Cultural fishing

Cultural Fishing Regulation

A Garby elder

The Fisheries Management Act 1994 (the Act) aims “to recognise the spiritual, social and customary significance to Aboriginal persons of fisheries resources and to protect, and promote the continuation of Aboriginal cultural fishing.”

Aboriginal cultural fishing is defined in the Act as “fishing activities and practices carried out by Aboriginal persons for the purpose of satisfying their personal, domestic or communal needs, or for educational or ceremonial purposes or other traditional purposes, and which do not have a commercial purpose”.

Section 37 Cultural Fishing Authorities

If access to fisheries resources is needed beyond what the current cultural fishing rules provide for (for events such as for a large cultural gathering or ceremonies), application for an authority (permit) can be made  under section 37 of the Act.

Download the Application for taking fish for Aboriginal Cultural or Ceremonial Use (PDF, 79.66 KB). Forms can also be obtained from any local DPI Fisheries office or by contacting (02) 4424 7400 or (02) 4916 3954. DPI staff are available to help complete this form. Applications should be submitted where possible at least 6 weeks before the event.

Recreational Fishing Licence Fee – exemption

Fishers who are Aboriginal persons are exempt from paying a fishing fee. This provides additional standing promotion  for small scale domestic cultural fishing activities. Removing barriers to accessing the resource is in keeping with recognition under the Act of  the spiritual social and customary significance to Aboriginal people.

Cultural resource use in NSW Marine Parks

The Marine Estate Management Act 2014 provides the legislative framework for the creation of a system of marine protected areas in NSW.

Aboriginal cultural fishing is permitted within marine parks if it:

  • complies with the marine park zoning or
  • is in conjunction with a marine parks permit.

Along with a marine parks permit, a section 37 cultural fishing authority may also be required to support cultural fishing activities if the activities are contrary to current fishing rules and regulations.

Cultural use of fisheries resources is supported in marine parks by DPI’s Aboriginal Engagement and Cultural Use of Fisheries Resources Policy (PDF, 171 KB).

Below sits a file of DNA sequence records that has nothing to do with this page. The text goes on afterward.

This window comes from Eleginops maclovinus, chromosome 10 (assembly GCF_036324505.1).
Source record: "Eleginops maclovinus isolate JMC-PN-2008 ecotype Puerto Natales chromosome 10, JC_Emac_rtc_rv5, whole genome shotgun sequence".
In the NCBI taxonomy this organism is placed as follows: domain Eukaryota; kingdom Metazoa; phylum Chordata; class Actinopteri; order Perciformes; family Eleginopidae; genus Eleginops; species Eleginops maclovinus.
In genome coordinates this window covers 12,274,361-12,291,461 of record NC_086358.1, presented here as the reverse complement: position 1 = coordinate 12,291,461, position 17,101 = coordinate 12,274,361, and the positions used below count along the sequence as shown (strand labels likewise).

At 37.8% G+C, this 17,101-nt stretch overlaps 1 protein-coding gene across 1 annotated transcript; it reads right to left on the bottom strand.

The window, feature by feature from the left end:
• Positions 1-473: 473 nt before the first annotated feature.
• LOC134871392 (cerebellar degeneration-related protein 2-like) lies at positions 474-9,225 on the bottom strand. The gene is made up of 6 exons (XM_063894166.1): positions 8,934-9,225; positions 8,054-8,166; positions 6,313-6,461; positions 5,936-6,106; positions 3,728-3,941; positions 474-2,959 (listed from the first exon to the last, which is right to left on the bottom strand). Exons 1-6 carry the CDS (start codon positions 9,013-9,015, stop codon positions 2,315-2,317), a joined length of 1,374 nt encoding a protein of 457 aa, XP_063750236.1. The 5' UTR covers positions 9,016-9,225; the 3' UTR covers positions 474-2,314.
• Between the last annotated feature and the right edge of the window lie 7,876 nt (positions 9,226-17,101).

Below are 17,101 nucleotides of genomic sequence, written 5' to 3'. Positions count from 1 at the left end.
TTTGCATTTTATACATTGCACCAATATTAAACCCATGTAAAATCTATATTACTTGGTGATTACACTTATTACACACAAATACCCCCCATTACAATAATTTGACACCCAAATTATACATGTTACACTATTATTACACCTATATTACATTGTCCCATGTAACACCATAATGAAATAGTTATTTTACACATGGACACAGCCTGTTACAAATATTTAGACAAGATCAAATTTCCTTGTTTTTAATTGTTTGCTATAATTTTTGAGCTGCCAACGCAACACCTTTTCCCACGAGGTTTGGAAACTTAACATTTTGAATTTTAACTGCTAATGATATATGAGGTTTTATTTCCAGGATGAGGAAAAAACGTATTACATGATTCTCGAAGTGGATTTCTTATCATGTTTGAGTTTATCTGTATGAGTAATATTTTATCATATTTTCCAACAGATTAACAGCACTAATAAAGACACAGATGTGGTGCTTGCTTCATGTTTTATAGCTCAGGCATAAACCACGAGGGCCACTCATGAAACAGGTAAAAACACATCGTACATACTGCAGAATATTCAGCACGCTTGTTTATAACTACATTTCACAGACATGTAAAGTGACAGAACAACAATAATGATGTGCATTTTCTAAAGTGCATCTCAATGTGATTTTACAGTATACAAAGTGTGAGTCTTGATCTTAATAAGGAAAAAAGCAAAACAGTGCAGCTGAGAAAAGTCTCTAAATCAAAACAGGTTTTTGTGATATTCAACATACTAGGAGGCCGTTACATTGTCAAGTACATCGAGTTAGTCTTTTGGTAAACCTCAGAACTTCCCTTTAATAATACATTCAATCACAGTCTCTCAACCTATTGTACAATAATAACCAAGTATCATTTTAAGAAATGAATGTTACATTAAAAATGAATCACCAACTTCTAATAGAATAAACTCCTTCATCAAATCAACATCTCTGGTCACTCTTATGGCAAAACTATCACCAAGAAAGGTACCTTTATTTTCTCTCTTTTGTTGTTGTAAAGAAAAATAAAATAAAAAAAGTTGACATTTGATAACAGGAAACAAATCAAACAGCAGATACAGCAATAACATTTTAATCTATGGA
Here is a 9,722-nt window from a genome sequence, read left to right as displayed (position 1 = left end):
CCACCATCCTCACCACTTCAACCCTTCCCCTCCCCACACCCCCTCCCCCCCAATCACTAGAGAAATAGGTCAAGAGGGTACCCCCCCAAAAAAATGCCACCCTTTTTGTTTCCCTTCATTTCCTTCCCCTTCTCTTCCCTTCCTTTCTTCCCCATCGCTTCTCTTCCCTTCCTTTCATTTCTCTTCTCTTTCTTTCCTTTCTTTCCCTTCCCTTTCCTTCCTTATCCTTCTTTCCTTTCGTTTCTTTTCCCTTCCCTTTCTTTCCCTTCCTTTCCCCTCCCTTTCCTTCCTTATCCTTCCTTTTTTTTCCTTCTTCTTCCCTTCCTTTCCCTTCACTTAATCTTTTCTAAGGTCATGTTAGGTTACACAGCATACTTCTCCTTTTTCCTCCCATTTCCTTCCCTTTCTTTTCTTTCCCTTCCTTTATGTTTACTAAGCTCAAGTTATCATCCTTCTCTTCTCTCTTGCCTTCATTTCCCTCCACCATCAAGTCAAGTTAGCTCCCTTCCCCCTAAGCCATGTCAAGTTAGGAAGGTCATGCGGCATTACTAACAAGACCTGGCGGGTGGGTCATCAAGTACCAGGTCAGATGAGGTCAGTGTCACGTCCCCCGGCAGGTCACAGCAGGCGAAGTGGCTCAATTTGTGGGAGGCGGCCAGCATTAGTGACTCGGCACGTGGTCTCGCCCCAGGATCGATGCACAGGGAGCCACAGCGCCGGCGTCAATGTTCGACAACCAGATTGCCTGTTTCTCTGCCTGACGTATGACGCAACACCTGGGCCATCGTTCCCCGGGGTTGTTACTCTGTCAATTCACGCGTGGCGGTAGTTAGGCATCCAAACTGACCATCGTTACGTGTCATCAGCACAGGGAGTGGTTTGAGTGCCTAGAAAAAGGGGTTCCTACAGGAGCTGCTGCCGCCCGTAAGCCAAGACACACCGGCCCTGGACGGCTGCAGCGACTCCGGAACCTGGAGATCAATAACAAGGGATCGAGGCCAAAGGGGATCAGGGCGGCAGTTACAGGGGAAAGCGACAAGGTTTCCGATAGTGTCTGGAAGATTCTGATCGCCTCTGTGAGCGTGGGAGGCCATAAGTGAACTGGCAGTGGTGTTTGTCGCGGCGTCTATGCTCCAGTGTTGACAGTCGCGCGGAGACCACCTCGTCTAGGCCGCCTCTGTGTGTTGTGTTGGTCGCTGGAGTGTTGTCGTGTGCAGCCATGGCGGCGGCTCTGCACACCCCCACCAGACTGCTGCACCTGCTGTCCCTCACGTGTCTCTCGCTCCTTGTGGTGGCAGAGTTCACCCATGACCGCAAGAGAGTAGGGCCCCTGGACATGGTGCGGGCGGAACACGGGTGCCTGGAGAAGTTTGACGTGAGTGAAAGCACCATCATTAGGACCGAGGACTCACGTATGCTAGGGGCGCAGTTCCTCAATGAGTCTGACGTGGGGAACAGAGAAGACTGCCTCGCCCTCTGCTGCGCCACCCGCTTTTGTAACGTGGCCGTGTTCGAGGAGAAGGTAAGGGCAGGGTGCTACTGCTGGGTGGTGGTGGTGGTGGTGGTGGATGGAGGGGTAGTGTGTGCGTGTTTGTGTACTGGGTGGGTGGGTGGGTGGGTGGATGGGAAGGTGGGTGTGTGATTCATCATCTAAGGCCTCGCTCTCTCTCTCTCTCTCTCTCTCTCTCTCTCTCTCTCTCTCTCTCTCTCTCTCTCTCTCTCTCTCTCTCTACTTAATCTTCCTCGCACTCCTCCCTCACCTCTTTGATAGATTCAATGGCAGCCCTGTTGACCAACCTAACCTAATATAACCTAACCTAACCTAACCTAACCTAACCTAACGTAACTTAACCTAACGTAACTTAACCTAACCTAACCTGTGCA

Aboriginal Fishing and Cultural workshops

A number of fishing and cultural workshops for Aboriginal children are undertaken each year as part of a state-wide program run by DPI and supported by funds from the NSW Recreational Fishing Trust.

These workshops are undertaken in partnership with Aboriginal groups/organisations and educators, and are free to participants.

The workshops are fun events which offer Aboriginal children the chance to gain useful fishing skills. The workshops also give opportunities for the parents, grandparents, aunties and uncles to share and impart their cultural knowledge and experiences with the children.

Children receive a fishing rod, reel, hat, tackle box, educational material and a Certificate of Achievement recognising the knowledge and experience they have gained on fishing and Aboriginal culture.

The activities include a guided fishing session and talks on:

  • rules and regulations
  • fishing safety
  • conservation of fish habitats
  • cleaning your catch
  • knot tying
  • line rigging and baiting
  • casting techniques and retrieval of fish
  • Aboriginal culture

Workshops are for school children (minimum age 8). A workshop will generally last no more than 6 hours and the maximum number of participants is 25.

Limited numbers of workshops are available each year.

For more information contact Fisheries Community Relations Manager, George Mannah by email (george.mannah@dpi.nsw.gov.au) or phone 02 8437 4915.